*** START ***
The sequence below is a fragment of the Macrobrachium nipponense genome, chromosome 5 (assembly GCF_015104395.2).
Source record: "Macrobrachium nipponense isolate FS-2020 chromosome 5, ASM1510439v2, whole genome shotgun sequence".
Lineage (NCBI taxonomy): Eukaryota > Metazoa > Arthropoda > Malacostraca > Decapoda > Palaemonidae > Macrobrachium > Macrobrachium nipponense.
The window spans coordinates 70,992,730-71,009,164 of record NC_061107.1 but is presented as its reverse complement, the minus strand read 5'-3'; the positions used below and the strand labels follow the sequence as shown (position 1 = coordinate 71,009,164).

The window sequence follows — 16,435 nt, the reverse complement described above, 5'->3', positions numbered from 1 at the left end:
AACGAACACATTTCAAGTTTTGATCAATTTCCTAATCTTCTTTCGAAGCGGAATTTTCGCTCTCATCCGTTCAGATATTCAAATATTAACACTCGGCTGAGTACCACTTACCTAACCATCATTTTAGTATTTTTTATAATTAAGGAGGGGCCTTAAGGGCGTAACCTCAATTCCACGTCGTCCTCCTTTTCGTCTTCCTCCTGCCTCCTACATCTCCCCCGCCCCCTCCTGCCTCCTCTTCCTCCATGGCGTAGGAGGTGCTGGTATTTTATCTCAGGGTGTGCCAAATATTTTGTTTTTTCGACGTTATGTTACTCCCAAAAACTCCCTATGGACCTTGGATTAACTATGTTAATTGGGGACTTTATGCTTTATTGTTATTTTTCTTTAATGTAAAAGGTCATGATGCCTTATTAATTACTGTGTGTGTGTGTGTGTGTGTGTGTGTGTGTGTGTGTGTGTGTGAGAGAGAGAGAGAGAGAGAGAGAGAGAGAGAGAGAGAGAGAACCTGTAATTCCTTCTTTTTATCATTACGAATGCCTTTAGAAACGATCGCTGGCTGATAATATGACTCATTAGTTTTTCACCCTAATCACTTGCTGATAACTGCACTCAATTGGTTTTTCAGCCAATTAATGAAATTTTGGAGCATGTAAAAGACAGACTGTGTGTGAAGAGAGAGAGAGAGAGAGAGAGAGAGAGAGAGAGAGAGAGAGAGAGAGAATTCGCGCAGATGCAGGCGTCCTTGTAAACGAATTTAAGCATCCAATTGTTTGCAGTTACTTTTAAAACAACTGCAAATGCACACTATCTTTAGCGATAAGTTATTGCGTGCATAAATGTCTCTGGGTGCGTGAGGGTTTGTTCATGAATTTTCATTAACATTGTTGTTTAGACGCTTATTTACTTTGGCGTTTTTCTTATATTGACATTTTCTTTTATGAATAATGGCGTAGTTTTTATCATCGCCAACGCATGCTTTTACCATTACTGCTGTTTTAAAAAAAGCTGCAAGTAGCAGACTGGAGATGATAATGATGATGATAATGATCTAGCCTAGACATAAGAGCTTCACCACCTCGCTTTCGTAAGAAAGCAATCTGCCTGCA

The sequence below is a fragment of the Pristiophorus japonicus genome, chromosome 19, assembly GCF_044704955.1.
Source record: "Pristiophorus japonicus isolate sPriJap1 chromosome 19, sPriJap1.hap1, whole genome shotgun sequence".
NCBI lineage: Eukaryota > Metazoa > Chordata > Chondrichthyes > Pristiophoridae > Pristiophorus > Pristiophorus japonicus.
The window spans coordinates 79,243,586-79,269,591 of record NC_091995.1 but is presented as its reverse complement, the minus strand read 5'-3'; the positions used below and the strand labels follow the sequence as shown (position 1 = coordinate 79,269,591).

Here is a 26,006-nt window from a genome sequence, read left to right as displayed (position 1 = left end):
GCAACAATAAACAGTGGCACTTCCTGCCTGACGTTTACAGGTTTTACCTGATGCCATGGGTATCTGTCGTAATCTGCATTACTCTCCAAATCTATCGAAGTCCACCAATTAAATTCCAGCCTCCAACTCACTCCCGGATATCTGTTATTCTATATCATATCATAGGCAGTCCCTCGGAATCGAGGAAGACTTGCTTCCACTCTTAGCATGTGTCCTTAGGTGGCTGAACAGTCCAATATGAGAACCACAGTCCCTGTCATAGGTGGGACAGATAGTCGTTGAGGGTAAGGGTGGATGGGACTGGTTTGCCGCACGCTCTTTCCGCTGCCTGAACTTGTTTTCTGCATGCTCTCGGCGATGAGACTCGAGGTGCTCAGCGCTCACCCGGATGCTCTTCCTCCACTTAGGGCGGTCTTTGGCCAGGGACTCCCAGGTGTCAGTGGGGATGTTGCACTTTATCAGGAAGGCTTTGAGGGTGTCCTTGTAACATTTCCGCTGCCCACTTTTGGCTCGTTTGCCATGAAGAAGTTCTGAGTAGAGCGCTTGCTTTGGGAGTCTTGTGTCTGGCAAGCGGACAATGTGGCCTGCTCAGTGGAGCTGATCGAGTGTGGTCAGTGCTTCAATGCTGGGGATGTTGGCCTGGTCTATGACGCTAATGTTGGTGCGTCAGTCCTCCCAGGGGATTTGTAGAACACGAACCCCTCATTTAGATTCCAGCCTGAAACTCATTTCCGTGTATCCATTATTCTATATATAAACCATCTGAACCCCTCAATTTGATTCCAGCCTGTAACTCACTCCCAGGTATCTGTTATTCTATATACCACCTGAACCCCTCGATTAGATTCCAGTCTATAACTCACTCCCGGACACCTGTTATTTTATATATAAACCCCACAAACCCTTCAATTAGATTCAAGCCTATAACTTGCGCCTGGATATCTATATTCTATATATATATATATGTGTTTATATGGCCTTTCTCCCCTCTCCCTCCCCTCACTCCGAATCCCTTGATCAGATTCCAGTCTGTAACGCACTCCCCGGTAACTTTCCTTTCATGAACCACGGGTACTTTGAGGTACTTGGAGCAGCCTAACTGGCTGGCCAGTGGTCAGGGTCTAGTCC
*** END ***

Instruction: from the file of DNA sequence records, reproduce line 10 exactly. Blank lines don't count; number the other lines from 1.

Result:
The window spans coordinates 79,243,586-79,269,591 of record NC_091995.1 but is presented as its reverse complement, the minus strand read 5'-3'; the positions used below and the strand labels follow the sequence as shown (position 1 = coordinate 79,269,591).